I suspect that anyone who makes the leap from doing whatever activity seems fun at the time to establishing goals and making plans to optimize training time to achieve those goals probably has at least a little bit of an obsessive streak. If those goals involve triathlon, it’s probably more like full-on obsession. We think hard about what we need to do to get better in the ways we desire, and we think just as hard when we look backwards at our results, both good and bad. We seek to explain why we went faster, lifted heavier, or had a bad day, both because we want to use that success or failure to our advantage and because we just have to know. Our minds won’t let us rest until we’ve generated an acceptable reasoning to support our actions.
On that note, then, why did I miss so many swim and lifting workouts over the past few months? The answer exposes one of the truths of hard training: commitment has a lot less to do with logistics than it does with a determined, unwavering mindset.
After my mediocre swim performance at the Cooper sprint, I decided to recommit myself to making swim workouts. I pulled out all the motivation tools at my disposal, including little home incentives and public accountability (by posting some of the workouts on Facebook and Twitter). And it’s working. So far this week I’ve not only made all of my swimming workouts, but also all my running, biking, and lifting workouts as well, perfectly to schedule.
That’s awesome, but it shoots the hell out of my reasoning as to why I didn’t make the workouts before. Dammit.
See, my first thought was that the “overhead” of swimming just made it too hard. It is, no doubt, a pain in the ass. Whereas it takes about five minutes to get ready to run — throw on running shoes, HR strap, Garmin, maybe a hat, and hit the road — a one-hour swim workout is really a two-hour task. A normal swim workout involves printing the workout, gathering up the gear required, finding my swim suit and a change of clothes for before/after (if needed), finding a towel, throwing it in all a bag — and sometimes selecting a bag, as I have a couple for swimming. Then I drive at least 20 minutes to the closest pool and sometimes more like 30 minutes to better pools.
On arrival, I check in — either signing in at 24 Hour Fitness where I have a membership or stopping at the front desk, waiting in line, and paying a fee at one of the city pools where I sometimes swim — change clothes (if needed), then find either an open lane or a lane where no one’s circular-swimming so I don’t piss them all off by doing drills. Finally, I hop in and can start the workout.
Reverse all this afterward, with the added benefit of remembering to unload the bag when I get home and hang up the swim suit (to avoid mildewy nastiness). Like it said: it’s a pain in the ass.
The trick, though, is that it’s not any more of a pain in the ass this week than it was last week. Yeah, I’ve been more careful to lay out my gear early and to watch the calendar a little more actively to slip workouts in at the most opportune times. But that’s not what got me to the pool (or gym or on the bike, etc.). What got me moving was a strong training mindset. I’m simply not gonna take no for an answer when it comes to workouts this week.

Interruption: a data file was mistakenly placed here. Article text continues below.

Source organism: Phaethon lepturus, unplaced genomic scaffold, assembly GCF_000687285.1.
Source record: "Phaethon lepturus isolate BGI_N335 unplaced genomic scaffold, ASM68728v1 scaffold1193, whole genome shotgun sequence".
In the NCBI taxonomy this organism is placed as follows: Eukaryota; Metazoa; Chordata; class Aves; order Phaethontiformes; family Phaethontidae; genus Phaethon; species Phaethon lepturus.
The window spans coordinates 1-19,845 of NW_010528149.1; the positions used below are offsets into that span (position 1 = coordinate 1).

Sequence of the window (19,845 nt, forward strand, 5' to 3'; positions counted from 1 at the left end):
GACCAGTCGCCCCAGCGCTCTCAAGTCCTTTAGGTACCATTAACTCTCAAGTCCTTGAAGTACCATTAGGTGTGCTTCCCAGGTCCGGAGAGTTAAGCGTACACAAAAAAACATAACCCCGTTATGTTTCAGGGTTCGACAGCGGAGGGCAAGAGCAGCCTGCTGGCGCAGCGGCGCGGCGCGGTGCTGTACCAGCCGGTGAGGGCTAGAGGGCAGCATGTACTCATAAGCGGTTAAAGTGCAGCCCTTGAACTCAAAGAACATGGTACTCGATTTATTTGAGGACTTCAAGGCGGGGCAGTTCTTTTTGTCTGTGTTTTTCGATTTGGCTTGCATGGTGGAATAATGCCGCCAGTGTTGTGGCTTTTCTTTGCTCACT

I’m not claiming that I always have this attitude, though I damn sure try. What I’m getting at is that engaging that mindset this week made the difference.
Audra’s been reading a lot about race-day preparation, and one tidbit she related to me recently had to do with walking during the run leg of triathlons. No one wants to walk on the run. (It’s not called the walk leg, right?) But sometimes walking a bit can make sense, like, for example, when you want to grab water from an aid station. For the most part, I’ve passed aid stations by on the sprints that I’ve done so far, partly because if I drank enough on the bike I don’t need additional water on the run during a sprint — but mostly because I always end up looking like a monkey f***ing a football whenever I try to drink out of a Dixie cup while running. Seriously, try it. Anyone who can get more than 20% of the water in the cup down their throat while running (without choking) should be put in charge of manually docking cargo vehicles with the International Space Station.
Audra’s sources suggested walking through aid stations, then, but also establishing a pre-determined, quantified distance that you’ll walk before you run again. They recommend this because of what they call “the overwhelming desire to continue walking.” This makes a lot of sense. Even on my run workouts, I experience it. Often my mid-week workouts will consist of zone 4 or zone 5 intervals interspersed with walk breaks to lower my heart rate and “reset” me for the next interval. And often the desire to continue walking after a difficult interval is powerful.
Case in point: when I first started working with my tri coach, I’d program the “easy run for the remainder of the time” on run workouts into the Garmin as a “no pace” interval. But when the alarm went off after the programmed rest period from the last interval, I’d keep walking. Technically, I wasn’t outside the programmed workout, so what the hell, yeah? Later I switched that to my “easy” or zone 1 pace, so the Garmin would nag and nag if I don’t run (albeit slowly) for that remaining time. More importantly, I know that if I don’t run that period, I’m not really completing the workout. It sounds cheesy, but it works.
Making or missing workouts works the same way. Once I allow the idea of missing the workout into my mind, that overwhelming desire to keep not working out kicks in. It also gets easier to miss subsequent workouts. Three swims a week becomes two, which becomes one, which becomes habit. And once that process begins, the obsessive explainer fires up, too, explaining away my actions: “You sure feel beat up, it’s ok to walk.” “Today was just a really bad day. you had to deal with nasty personal and financial problems, and work was a bitch.” “The gym was really full at 6p on Monday night, it made more sense to skip and try to make it up later.” The only answer I find is to not give into this kind of thinking. And as a bonus, the mental fortitude required to get off one’s ass and do the training pays off on race day, too, in an ability to continue in spite of adversity or discomfort.
The Week (So Far)